April 10 Santa Elena - San Jose.  Caught the bus from Santa Elena to San Jose, it cost 1400 colones.  We packed our bike panniers (bags) away in boxes so we had 5 boxes, two carry ons, and our two bikes.  We were nervous that our belongings would not fit on the bus.  It all fit and we were on our way.  We arrived in San Jose at 8:00 pm.  As we were getting our boxes and bikes off the bus the bus driver would not let us remove our belongings.  I asked him what he wanted and he hesitated and then asked for 1000 colones ($2.50).  We were not surprised, we acted like we did not understand him and then I took my time getting him the money, he got distracted and walked away with out taking any money.  We loaded our belongings in a very small taxi and were off to the next bus terminal.  We landed at the Tica bus terminal at around 8:30.  We had to watch our stuff like a hawk.  Tim pointed out a guy who was scoping out our luggage.  This kept Tim on guard for the next 1.5 hours.  Again, we knew we were going to have a hard time getting our belongings on the bus.  Everyone had loaded their luggage on the bus, they shut the doors and still all our stuff was sitting outside the bus.  The baggage handler said he wanted $15.00 to put our luggage and bikes on the bus.  Tim asked for a receipt first.  The baggage handler came back with an adding machine print out for 4,000 colones ($10.20), the price had dropped.  He showed it to Tim first, and Tim said he would pay in the office.  In the mean time I asked the bus driver if we could put our bikes on the bus, he said sure no problem.  Hmm, he did not ask for any money.  So I did not give him any money.  Our bikes and luggage were put on the bus and we were on our way to Panama City.  So twice we were asked to pay for our bikes and twice we did not have to pay for the bikes.   I now know that there is no extra charge for bikes, I would gladly pay it if it was officially required, but in both cases it was not, it appeared to be yet another gringo tax.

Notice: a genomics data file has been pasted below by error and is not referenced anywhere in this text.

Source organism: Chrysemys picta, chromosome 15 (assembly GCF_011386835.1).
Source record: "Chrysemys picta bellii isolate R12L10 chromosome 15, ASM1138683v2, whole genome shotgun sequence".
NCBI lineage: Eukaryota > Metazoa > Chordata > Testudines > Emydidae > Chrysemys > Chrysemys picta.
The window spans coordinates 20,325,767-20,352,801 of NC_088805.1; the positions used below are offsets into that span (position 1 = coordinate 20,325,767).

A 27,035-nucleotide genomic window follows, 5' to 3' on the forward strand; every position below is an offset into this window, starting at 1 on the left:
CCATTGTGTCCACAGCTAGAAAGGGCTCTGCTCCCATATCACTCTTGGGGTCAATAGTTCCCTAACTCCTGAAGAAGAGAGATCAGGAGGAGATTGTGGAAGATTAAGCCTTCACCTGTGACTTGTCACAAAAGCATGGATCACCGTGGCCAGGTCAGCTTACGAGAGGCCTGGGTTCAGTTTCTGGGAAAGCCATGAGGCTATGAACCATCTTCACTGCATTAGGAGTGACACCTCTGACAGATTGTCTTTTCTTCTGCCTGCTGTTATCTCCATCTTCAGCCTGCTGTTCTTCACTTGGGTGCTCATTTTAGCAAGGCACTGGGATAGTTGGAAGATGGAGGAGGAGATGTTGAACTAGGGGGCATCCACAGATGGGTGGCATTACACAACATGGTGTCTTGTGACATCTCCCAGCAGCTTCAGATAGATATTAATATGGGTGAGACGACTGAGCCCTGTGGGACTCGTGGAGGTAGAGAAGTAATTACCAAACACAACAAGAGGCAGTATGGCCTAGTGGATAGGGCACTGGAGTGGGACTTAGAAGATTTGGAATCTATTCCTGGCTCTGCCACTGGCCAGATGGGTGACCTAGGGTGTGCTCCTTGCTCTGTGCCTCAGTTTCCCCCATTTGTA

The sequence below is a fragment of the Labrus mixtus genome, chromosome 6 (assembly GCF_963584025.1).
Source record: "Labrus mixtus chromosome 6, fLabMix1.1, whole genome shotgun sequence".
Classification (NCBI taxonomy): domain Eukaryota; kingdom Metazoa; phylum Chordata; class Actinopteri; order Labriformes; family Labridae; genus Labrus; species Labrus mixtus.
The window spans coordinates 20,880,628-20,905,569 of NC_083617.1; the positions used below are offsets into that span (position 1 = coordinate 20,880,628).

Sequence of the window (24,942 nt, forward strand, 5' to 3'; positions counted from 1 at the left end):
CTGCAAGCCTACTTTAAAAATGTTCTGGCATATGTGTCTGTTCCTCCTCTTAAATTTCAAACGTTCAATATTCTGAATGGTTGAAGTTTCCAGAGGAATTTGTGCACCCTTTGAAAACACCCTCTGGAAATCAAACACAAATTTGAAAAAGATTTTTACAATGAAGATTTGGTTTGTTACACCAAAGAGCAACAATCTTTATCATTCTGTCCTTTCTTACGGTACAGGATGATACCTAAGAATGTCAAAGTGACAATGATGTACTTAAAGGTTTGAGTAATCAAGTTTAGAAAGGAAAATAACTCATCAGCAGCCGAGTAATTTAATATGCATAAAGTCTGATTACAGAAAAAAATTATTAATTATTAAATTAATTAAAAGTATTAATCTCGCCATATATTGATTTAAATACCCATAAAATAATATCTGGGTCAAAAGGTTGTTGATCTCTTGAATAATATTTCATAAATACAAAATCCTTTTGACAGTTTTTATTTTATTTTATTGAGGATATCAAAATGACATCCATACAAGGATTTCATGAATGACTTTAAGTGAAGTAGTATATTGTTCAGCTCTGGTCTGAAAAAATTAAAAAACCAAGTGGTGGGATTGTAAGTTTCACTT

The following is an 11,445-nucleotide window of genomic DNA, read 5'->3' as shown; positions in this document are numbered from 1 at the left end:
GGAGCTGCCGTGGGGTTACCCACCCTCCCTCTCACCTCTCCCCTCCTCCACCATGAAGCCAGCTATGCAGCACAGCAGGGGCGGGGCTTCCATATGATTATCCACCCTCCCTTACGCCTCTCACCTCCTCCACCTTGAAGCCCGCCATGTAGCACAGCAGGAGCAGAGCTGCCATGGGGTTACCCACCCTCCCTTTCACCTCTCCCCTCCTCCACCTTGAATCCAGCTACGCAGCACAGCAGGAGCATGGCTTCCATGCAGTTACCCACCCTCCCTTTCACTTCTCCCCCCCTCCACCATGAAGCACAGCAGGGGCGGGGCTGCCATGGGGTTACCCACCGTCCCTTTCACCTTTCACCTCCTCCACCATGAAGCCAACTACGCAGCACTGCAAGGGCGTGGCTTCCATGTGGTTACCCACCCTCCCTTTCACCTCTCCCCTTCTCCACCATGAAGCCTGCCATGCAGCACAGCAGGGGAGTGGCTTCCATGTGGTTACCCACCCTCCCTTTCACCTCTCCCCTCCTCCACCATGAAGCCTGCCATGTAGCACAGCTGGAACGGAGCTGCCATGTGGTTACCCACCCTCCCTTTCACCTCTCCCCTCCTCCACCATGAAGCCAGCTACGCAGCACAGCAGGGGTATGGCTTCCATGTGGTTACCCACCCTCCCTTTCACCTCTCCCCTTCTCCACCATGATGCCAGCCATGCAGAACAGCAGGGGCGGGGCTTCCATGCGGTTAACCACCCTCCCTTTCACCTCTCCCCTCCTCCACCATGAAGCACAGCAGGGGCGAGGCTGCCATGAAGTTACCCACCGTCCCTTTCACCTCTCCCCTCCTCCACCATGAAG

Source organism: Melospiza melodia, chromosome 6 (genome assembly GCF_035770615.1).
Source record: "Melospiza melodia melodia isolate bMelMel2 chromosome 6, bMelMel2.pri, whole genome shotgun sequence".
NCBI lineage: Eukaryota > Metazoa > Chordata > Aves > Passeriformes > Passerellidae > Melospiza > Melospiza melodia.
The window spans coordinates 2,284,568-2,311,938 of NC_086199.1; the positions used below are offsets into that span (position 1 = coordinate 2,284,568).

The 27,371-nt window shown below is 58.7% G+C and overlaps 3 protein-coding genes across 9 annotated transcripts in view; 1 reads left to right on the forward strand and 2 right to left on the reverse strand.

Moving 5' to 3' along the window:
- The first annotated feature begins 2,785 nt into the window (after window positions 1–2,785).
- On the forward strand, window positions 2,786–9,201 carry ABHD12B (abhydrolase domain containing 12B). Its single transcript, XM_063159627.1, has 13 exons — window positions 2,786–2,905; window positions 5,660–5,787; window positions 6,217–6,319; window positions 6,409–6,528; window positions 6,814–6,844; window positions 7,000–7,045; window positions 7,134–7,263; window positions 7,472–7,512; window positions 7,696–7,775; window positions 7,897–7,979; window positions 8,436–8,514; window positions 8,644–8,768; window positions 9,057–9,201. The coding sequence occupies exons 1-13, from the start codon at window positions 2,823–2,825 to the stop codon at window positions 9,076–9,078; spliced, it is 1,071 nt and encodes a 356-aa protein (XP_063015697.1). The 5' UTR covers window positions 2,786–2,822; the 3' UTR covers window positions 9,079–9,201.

April 11 Costa Rica.  We arrived at the Penas Casas, border at 4:30 am.  It took us 3 hours to get through the border.  One person processed over one hundred people.  This is when the bicycle is much faster, we usually show up after the buses go through.  We arrived in Panama City at 5:00 pm.  The bus station was more like an airport terminal.  We took a taxi to our hotel Pension Volcan.  Since we are staying for six nights Tim negotiated a cheaper rate of $12 per night for a room with a private bath and air conditioning.
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Cindie crossing the border into Costa Rica.

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Our camp at Playa Tamarindo.

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Young cowboy in the parade.

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The bull singles out one person

Surfer Dude

Female three-toed sloth, Manual Antonio.

White faced monkey, Manual Antonio.

Green and Black Poison Dart Frog held by our guide, Chepo.

Cindie, Cherie, James and Chepo at the swimming hole.